“You still get it, unfortunately. Instead of letting me choose who I want with me, you get some of these blokes trying to force themselves onto you.”

Aukett said he hoped the template would be available when he went to vote.

“A template is the real answer to a secret vote for blind people.”

He dismissed the notion of using Braille on special ballot papers.

“The Braille ballot paper should be thrown out of the window as far as I’m concerned because that’s not a secret vote.

Then they know you’re a blind person that voted.

“And while they wouldn’t know who voted for which party individually, they could say the blind are voting for [a certain] party, or the blind are voting for [another] party,” he observed.

Aukett also noted that government was not doing enough for blind people, particularly when it came to employment.
“[A total of] 97% of blind people are unemployed today,” he said.

This figure was confirmed by the institute’s CEO, Freddie Botha.

“Ninety-seven out of a hundred blind people are unemployed. If it wasn’t for places like this institute, the figure would be higher.”

He said the government had set employers a target of two percent disabled in the workforce, but the actual figure being achieved was 0.16%.

When it came to employing disabled people, the blind were at the back of the queue.

Government departments themselves were lagging behind.

“That is a disgrace. If you ask government departments about the number of disabled people they employ, the information is not readily available. They know they’re not doing their job with regard to that,” Botha said.

The question of employment was a recurring election issue among the institute residents who spoke to Sapa.

Sharon Noble (30) who has been blind since birth, said it would be nice to have government actually do something for blind people.

“There are still a lot of blind and partially-sighted people who sit without work. Can’t they do something about that?

“Before I came here, I used to struggle to find work. That’s why I’m actually here at the institute, because I couldn’t get any work,” she said.

Noble has been at the institute for four years.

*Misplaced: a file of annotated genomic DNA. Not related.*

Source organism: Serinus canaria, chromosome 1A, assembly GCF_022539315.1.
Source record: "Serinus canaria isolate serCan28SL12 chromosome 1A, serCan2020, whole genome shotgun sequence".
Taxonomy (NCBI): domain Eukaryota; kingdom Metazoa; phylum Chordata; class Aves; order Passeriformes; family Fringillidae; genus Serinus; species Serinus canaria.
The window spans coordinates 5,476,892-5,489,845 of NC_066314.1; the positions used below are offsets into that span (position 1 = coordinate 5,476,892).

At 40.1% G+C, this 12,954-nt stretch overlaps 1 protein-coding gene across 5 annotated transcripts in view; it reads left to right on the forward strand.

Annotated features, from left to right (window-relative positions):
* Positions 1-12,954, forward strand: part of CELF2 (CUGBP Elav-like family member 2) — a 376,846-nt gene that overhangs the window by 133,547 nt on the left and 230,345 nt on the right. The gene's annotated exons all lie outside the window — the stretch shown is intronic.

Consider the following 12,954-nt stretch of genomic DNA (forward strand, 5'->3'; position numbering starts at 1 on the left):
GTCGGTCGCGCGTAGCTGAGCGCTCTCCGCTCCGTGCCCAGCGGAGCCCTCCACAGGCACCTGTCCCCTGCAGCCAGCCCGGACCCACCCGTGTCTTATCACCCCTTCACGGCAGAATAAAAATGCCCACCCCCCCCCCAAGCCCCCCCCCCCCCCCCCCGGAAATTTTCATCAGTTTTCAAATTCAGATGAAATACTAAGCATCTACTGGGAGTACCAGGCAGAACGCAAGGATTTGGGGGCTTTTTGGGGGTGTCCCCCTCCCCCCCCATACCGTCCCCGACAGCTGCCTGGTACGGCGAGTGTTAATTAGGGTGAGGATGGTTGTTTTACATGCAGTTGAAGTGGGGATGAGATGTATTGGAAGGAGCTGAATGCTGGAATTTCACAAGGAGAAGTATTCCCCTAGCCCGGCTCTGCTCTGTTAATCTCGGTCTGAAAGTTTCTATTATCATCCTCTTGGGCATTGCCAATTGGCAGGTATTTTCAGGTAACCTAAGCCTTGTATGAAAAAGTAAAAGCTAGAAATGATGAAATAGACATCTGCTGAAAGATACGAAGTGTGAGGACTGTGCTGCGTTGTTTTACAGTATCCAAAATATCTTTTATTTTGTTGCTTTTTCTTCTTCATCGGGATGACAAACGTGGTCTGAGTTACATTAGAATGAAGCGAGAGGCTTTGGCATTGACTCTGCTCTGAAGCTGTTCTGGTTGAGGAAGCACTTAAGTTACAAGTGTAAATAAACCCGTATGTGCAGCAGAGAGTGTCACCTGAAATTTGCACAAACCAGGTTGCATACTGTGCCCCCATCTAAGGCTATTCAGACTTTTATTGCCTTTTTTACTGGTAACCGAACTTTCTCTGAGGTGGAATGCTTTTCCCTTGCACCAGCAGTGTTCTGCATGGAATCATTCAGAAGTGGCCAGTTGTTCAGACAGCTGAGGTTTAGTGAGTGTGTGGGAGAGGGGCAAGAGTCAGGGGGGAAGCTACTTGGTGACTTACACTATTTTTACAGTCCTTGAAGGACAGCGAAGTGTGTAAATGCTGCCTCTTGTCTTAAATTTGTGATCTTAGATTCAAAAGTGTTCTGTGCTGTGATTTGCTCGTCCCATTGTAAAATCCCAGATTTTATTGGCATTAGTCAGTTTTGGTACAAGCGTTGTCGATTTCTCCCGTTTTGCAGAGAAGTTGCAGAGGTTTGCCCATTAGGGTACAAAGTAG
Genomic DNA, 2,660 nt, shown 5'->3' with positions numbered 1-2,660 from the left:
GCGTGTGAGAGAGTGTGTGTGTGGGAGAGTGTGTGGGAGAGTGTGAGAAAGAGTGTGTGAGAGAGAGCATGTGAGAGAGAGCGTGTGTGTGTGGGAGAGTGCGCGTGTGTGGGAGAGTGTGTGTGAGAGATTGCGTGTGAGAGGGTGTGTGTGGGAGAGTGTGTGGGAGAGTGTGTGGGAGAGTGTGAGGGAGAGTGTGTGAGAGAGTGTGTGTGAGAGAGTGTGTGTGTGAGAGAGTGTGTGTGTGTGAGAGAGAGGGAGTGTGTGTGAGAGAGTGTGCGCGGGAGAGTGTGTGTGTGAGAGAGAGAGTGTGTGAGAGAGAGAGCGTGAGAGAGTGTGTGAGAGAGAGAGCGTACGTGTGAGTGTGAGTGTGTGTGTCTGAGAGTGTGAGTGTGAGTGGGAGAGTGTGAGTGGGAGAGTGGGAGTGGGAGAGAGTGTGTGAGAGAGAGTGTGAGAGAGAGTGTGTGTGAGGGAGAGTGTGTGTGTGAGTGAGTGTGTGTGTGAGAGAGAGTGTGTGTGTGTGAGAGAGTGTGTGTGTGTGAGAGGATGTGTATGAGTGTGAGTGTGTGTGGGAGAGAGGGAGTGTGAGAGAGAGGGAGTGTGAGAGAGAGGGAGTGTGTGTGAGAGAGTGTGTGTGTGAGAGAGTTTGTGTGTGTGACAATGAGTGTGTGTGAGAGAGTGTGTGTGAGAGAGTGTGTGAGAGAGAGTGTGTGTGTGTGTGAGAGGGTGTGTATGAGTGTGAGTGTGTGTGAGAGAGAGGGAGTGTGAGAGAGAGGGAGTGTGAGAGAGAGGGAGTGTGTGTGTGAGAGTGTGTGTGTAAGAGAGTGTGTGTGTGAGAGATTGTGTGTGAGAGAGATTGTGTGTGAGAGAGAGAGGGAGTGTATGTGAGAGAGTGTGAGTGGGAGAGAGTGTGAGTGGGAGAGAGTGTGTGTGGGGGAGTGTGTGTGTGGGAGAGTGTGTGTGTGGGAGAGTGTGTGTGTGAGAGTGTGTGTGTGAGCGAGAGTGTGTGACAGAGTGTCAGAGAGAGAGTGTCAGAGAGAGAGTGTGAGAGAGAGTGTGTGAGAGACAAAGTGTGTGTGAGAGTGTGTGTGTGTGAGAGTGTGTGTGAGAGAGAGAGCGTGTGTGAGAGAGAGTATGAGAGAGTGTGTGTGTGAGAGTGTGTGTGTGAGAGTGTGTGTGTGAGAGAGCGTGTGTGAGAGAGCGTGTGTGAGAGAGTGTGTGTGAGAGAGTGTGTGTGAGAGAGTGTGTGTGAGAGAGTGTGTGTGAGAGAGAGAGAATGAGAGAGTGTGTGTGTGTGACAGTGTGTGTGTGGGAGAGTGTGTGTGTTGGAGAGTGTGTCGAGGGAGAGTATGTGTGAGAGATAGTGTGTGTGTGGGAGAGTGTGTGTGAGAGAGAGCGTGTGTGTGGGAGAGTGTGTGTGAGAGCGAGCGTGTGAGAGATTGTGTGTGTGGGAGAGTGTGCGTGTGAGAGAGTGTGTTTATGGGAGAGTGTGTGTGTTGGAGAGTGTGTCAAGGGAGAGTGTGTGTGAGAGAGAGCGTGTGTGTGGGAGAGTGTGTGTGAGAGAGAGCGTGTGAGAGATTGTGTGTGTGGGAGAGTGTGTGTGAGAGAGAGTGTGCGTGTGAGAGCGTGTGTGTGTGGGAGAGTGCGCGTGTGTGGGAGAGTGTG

Resident Johan Steyn, blind for the past 11 years, said many employers had the wrong idea about blind people.

“They get the idea that because a person is blind, a certain piece has been cut out of their brain, and they can’t think. But some blind people have a high IQ and are very intelligent. There is so much they can do.”

Steyn, who is partially sighted, said his wife would help him to vote on May 18.

Resident Michael Koto, also blind from birth, said he planned to ask one of the institute’s staff to accompany him to the polling station.

“The matrons always help us,” he told Sapa.

David Geyer, one of about 40 people at the institute who is both blind and deaf, also plans to visit the polls on election day.

He will be accompanied by his wife, Marina, through who he communicates by means of finger spelling, and placing his thumb against her lips in order to “read” what she tells him.

“He’s been voting since I met him and we don’t have any problems. I tell him all the news, so he doesn’t have an excuse to say he doesn’t know what’s going on,” she said.

A failure by the IEC to provide templates for the blind at all voting stations on May 18 would put the country at odds with the United Nations Convention on the Rights of People with Disabilities, to which South Africa is a signatory.

The convention requires, among other things, that states recognise the right of disabled people to cast their vote in an election by secret ballot.

A total of 23.5 million people have registered to vote on May 18, at just more than 20 000 voting stations around the country.